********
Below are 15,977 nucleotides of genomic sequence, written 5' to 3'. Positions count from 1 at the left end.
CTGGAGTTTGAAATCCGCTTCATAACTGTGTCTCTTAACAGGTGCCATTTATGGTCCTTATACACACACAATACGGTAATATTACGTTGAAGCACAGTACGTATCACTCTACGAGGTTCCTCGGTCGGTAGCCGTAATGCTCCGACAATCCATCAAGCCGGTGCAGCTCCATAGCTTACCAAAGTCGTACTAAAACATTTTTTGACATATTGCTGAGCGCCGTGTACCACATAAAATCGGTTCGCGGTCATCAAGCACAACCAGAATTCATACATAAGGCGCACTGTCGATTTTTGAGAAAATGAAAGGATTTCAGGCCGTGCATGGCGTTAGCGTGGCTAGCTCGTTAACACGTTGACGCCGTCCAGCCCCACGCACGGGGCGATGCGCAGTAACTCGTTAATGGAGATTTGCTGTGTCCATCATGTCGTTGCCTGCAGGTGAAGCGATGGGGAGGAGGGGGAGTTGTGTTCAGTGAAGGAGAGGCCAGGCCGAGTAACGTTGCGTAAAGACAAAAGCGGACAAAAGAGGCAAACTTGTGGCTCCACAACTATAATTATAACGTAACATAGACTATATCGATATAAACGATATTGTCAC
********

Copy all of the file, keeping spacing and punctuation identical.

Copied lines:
Below are 15,977 nucleotides of genomic sequence, written 5' to 3'. Positions count from 1 at the left end.
CTGGAGTTTGAAATCCGCTTCATAACTGTGTCTCTTAACAGGTGCCATTTATGGTCCTTATACACACACAATACGGTAATATTACGTTGAAGCACAGTACGTATCACTCTACGAGGTTCCTCGGTCGGTAGCCGTAATGCTCCGACAATCCATCAAGCCGGTGCAGCTCCATAGCTTACCAAAGTCGTACTAAAACATTTTTTGACATATTGCTGAGCGCCGTGTACCACATAAAATCGGTTCGCGGTCATCAAGCACAACCAGAATTCATACATAAGGCGCACTGTCGATTTTTGAGAAAATGAAAGGATTTCAGGCCGTGCATGGCGTTAGCGTGGCTAGCTCGTTAACACGTTGACGCCGTCCAGCCCCACGCACGGGGCGATGCGCAGTAACTCGTTAATGGAGATTTGCTGTGTCCATCATGTCGTTGCCTGCAGGTGAAGCGATGGGGAGGAGGGGGAGTTGTGTTCAGTGAAGGAGAGGCCAGGCCGAGTAACGTTGCGTAAAGACAAAAGCGGACAAAAGAGGCAAACTTGTGGCTCCACAACTATAATTATAACGTAACATAGACTATATCGATATAAACGATATTGTCAC